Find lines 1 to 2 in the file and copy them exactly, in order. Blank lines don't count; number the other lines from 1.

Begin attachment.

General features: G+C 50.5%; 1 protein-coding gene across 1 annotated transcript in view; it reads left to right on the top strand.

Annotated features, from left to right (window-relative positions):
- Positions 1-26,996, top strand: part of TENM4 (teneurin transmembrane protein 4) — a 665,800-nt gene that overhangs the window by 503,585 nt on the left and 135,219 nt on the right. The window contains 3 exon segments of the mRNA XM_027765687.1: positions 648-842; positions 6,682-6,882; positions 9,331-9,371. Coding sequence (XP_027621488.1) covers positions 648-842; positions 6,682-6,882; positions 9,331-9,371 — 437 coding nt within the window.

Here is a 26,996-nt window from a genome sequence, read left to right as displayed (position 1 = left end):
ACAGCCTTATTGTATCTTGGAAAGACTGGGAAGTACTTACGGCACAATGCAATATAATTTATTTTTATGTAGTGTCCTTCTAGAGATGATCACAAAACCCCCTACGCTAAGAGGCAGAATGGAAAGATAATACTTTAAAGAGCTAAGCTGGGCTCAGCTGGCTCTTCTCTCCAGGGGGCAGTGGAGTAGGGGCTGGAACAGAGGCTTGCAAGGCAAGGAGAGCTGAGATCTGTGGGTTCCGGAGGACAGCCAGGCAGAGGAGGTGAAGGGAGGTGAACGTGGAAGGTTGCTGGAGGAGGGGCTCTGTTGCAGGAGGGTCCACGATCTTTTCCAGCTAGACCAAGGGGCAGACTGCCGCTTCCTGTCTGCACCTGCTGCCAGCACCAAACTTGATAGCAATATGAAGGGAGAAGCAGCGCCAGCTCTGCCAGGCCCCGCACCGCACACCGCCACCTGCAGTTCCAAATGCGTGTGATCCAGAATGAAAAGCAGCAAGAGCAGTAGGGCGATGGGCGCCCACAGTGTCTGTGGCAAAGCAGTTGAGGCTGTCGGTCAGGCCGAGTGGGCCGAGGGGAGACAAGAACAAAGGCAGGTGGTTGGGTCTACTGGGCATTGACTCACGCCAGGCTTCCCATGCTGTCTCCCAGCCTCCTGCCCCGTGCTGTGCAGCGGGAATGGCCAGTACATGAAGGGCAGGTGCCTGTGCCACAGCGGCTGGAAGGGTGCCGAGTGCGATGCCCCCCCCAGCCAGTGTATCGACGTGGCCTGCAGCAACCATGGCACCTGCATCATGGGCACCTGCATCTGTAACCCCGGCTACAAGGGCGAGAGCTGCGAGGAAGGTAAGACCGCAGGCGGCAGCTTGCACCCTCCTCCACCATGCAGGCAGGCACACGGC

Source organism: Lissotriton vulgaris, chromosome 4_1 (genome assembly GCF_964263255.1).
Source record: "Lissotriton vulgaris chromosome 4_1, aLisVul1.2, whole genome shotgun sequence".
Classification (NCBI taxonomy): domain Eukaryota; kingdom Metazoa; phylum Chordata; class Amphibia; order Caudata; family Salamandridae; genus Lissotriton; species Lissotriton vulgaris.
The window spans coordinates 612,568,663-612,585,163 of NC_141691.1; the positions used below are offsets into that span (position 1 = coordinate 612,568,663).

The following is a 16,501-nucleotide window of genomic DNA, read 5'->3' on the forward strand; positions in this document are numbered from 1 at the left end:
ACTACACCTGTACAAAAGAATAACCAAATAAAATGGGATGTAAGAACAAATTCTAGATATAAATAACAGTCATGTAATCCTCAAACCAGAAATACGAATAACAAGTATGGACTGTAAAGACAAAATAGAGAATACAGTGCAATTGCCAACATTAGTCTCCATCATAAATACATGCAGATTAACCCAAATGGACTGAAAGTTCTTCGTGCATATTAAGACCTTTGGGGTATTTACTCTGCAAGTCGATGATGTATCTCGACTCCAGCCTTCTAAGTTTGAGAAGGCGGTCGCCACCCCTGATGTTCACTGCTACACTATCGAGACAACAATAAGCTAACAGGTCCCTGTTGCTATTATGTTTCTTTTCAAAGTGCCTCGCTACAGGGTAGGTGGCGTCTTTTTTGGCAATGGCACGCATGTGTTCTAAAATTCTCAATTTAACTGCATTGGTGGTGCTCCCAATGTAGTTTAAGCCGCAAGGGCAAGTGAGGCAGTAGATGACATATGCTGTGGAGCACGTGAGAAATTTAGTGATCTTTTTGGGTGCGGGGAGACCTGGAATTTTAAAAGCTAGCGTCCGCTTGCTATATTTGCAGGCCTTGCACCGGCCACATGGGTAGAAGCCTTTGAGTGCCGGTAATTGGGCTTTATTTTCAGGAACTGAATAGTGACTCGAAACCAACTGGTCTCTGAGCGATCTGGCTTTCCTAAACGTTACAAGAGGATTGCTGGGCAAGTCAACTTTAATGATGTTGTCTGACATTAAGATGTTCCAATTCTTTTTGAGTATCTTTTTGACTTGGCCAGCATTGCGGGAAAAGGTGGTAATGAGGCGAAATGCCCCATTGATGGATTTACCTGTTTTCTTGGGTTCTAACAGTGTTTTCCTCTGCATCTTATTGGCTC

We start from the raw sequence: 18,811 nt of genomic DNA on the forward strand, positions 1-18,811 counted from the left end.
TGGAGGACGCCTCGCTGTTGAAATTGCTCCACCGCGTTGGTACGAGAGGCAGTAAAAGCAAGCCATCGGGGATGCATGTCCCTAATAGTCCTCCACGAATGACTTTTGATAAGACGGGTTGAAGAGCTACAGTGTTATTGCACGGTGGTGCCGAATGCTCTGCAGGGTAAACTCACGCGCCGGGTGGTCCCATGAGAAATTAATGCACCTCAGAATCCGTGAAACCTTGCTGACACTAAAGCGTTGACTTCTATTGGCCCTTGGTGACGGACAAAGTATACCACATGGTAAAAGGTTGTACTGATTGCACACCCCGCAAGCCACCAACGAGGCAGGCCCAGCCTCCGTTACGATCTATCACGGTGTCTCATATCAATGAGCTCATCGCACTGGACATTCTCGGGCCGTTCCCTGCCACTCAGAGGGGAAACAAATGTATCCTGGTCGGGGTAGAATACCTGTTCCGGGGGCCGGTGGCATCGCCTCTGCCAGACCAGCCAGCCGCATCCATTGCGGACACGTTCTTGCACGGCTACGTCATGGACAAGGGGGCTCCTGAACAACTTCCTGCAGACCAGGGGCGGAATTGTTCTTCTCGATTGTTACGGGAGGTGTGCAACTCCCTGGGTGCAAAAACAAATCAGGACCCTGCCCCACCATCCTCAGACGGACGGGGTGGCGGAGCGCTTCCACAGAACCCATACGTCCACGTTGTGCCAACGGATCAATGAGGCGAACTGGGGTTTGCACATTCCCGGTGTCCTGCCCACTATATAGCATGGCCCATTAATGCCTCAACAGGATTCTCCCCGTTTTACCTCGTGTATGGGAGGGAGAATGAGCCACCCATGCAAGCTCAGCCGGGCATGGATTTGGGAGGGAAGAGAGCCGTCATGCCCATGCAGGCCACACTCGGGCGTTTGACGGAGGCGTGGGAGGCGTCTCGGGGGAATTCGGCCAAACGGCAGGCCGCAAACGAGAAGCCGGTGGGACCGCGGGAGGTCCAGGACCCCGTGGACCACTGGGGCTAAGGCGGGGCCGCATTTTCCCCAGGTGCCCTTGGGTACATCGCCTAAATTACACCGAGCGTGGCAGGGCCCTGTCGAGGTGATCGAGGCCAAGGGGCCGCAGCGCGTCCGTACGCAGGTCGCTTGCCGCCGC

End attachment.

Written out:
General features: G+C 50.5%; 1 protein-coding gene across 1 annotated transcript in view; it reads left to right on the top strand.

Annotated features, from left to right (window-relative positions):